[rust-dev] RFC: Tuple Swizzling/Shuffling

Jens Nockert jens at nockert.se
Fri Jan 17 03:28:35 PST 2014


I’m delighted that this topic is on the mailing list again, last time it wasn’t very popular, and I think rustc is more ready for this now than last time when I tried to implement it. Especially syntax extensions and feature flags.

I wrote a bit of thoughts after my last attempt on my blog (http://blog.aventine.se/post/55669497784/my-vision-for-rust-simd) and I know my preference is significantly different from other peoples, but you might find something you like there. It had some nice thoughts, I think.

On 2014/01/17, at 8:57, Richard Diamond <wichard at vitalitystudios.com> wrote:

> On Thu, Jan 16, 2014 at 5:33 PM, Carter Schonwald <carter.schonwald at gmail.com> wrote:
> A float16 is accessed like v.s#, where v is a float16 type and # is a single hex digit. It ain't pretty if one's not used to it.

Nothing is pretty if you are not used to it. I have a feeling that almost any syntax for arbitrary shuffles of more than 16 elements will look horrible.

> 1. Not everyone speaks English; in fact, most people don't. Granted, most people on the Internet do.

All other keywords are also in English, I don’t think this is an issue.

> 2. 'Most' SIMD types doesn't cut it for inclusion in a systems language or for the future in general; there's a lot of future left, so expect eventual use of SIMD types of unbounded size.

My personal opinion is that f64, followed by f32 are the most important SIMD types. Arbitrary shuffles of these types are unusual, and the OpenCL-like syntax can expand to these specific shuffles. (Transpose?)

Old vector systems used very large vectors, so there is obviously the possibility, I don’t think they will make a comeback, but I wouldn’t be surprised if they did.

> 3. There's nothing more natural for a systems language than offset indexing. There's nothing more generic either. I'm not saying that such a language shouldn't have features that make life easier for us mere mortals; I'm saying turning to the alphabet in this case would be a Bad Idea because they would be fulfilling the exact same role as a thing that does that role Better.

OpenCL notation uses indexes, there’s just a different syntax for indexing. And the difference in syntax shows the user that there’s a difference in semantics.

> 4. OpenGL/OpenCL's notation is tacky (subjective, I know).

My love for OpenCL notation is also subjective, I just happen to be brainwashed by OpenCL.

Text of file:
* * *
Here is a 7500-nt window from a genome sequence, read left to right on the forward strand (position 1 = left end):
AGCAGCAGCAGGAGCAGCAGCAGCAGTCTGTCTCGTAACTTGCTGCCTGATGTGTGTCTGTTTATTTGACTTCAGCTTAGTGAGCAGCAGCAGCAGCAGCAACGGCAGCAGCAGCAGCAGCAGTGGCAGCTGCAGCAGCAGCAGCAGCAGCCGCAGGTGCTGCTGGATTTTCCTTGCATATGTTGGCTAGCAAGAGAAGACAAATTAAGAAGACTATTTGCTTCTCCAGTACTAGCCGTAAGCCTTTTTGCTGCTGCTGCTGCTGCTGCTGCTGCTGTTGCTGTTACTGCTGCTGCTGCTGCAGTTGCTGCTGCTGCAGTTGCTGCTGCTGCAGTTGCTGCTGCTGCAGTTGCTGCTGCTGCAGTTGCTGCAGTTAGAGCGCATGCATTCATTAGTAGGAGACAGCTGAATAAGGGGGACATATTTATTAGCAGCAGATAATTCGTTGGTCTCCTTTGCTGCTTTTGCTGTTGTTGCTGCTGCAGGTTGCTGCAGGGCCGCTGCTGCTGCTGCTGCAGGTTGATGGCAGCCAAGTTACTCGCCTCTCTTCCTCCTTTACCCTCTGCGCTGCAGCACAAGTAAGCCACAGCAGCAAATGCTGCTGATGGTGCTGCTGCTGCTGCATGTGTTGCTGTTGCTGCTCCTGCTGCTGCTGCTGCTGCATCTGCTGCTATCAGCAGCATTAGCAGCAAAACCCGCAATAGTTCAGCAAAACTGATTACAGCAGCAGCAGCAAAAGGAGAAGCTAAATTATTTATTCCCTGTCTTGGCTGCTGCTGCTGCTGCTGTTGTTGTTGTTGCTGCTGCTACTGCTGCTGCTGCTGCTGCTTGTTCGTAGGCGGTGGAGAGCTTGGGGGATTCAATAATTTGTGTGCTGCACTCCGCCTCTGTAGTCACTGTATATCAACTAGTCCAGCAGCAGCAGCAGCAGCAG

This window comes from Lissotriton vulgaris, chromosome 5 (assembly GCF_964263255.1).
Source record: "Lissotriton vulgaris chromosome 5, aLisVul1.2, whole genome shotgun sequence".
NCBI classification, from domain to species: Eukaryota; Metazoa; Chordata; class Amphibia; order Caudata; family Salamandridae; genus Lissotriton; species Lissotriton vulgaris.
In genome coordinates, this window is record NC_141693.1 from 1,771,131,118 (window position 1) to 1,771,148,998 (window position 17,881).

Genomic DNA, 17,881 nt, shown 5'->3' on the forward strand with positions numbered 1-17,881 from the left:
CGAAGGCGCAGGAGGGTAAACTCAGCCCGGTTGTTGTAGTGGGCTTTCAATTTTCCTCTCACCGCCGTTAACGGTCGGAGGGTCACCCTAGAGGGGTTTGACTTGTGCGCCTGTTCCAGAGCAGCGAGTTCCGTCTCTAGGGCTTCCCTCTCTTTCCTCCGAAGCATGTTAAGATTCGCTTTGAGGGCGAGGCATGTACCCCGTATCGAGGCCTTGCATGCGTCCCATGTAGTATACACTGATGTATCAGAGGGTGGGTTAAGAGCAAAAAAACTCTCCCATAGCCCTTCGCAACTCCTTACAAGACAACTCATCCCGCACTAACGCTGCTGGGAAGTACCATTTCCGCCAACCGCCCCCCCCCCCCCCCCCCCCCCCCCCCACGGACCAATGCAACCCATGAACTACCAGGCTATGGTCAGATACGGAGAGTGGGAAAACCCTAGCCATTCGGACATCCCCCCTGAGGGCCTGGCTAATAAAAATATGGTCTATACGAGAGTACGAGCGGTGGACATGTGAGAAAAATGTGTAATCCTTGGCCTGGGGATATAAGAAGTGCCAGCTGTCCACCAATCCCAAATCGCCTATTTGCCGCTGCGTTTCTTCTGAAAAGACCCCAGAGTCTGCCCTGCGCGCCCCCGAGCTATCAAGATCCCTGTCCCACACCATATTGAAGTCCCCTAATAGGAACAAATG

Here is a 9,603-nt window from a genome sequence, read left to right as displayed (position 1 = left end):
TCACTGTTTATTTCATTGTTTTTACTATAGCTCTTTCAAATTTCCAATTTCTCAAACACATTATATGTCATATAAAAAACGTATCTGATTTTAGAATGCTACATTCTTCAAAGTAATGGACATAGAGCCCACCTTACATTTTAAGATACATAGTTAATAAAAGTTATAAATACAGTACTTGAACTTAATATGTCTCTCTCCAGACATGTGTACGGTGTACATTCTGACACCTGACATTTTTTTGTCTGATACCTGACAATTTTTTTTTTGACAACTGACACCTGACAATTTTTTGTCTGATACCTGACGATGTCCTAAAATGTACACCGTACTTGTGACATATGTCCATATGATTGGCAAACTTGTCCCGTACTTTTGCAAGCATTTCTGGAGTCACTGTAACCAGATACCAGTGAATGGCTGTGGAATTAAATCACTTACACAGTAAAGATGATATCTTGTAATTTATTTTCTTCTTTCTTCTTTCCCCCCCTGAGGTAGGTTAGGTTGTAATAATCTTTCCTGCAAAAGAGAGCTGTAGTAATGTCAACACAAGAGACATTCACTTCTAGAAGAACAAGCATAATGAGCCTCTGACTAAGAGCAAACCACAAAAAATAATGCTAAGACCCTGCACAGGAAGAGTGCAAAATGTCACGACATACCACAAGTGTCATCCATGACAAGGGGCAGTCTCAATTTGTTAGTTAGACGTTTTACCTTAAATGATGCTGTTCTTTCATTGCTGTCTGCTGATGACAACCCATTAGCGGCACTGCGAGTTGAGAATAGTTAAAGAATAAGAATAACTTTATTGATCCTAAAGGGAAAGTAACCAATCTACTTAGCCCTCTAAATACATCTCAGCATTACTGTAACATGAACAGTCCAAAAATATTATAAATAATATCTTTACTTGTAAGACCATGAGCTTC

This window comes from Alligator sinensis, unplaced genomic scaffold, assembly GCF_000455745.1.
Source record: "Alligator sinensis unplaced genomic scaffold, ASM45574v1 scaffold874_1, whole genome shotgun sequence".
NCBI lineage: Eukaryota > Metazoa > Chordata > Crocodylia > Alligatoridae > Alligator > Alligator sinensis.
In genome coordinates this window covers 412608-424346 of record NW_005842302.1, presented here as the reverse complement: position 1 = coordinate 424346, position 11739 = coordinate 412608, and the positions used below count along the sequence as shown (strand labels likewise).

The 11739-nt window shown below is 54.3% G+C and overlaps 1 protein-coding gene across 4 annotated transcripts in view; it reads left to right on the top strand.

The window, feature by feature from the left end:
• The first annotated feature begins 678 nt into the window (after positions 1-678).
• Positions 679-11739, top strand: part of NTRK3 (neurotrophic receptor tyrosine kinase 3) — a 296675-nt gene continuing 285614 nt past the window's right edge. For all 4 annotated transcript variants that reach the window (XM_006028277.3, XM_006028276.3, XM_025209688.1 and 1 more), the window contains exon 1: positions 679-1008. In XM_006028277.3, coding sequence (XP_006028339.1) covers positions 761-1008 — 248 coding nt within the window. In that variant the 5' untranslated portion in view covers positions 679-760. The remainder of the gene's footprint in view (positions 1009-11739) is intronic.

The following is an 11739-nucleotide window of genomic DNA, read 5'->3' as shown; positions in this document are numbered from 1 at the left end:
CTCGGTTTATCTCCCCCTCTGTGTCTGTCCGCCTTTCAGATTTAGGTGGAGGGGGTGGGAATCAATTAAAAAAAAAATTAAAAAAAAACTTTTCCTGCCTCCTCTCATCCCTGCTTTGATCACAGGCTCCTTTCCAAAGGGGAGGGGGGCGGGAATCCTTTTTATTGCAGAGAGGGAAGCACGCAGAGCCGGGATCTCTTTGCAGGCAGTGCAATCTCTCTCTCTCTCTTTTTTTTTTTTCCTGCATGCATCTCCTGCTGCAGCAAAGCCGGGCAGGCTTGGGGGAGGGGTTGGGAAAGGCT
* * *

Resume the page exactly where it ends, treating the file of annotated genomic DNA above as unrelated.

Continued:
> 5. i8x32 is already out of the question (and that's AVX1).

There are no 8-bit shuffles in AVX, but I think they arrived in AVX2, so I think you have a point.

> 6. someSimd.xyzw alphabet ordering/memory layout nonsense. What order is one actually using? Plus, apropos to #2 & #5, there aren't enough letters to support ze present or ze future.

a.s0123 = b.s6431 is quite obvious in my opinion, but no, there are not enough indices for more than 16 elements. I personally don’t think that is much of a weakness, but if someone has a use-case for long 8-bit vector shuffles, then it would be cool to have a nice syntax for that too.

> 7. SIMD types are N-sized arrays of a primitive type; frankly, it's pretty smelly that rustc stipulates the use of tuple structures for this in the first place (not to mention the loss of inherent, simple element indexing), though I will acknowledge that the flaky support for stuffs like 'type f32x4 = [f32, ..4]; impl f32x4 {}' or the lifetime hell of 'struct f32x4([f32x4]);' / 'strust f32x4 { priv d: [f32x4] };' makes the use of arrays less than ideal (the former plus compile time constant expressions in generics and, of course, swizzling, are going to make all the difference in the world to this end though) for SIMD use.

I agree, there was at one point talk about a SIMD4<T> type and so on, that could evolve into SIMD<T, N> or something like that. But I don’t think that ended up anywhere due to a small bug in the compiler at the time.

In order of preference, my type declaration syntax preferences would be <f32, ..4>, simd!(f32 * 4), #[simd(4)] f32, #[simd] [f32, ..4], #[simd] (f32, f32, f32, f32). I don’t know how much stuff could be done in a syntax extension these days, but I think it is critical that SIMD types should be named, because that becomes confusing fast when implementing functions passing them around. You suddenly need a lot of types floating around, especially for intrinsics and so on.

> Following in the footsteps of OpenGL/OpenCL/mathematicians (particularly the latter, who I think are well known for their 1337 software engineering skillz && experience) in this regard would be a grave blunder for Rust.

I disagree, but this comment made my day, it was hilarious, thanks.

> That said, I think that supporting generic even/odd/etc masks (particularly for certain swizzle--binop expressions that map to a somewhat common instruction) would be advantageous, but that can be easily done without involving rustc now that Mr. Fackler's external syntax extensions PR has landed.

I agree, if we can implement the syntax outside of the compiler, then that would be nicer. Most people don’t need SIMD, and most people that need SIMD don’t need shuffles. (They only use libraries)

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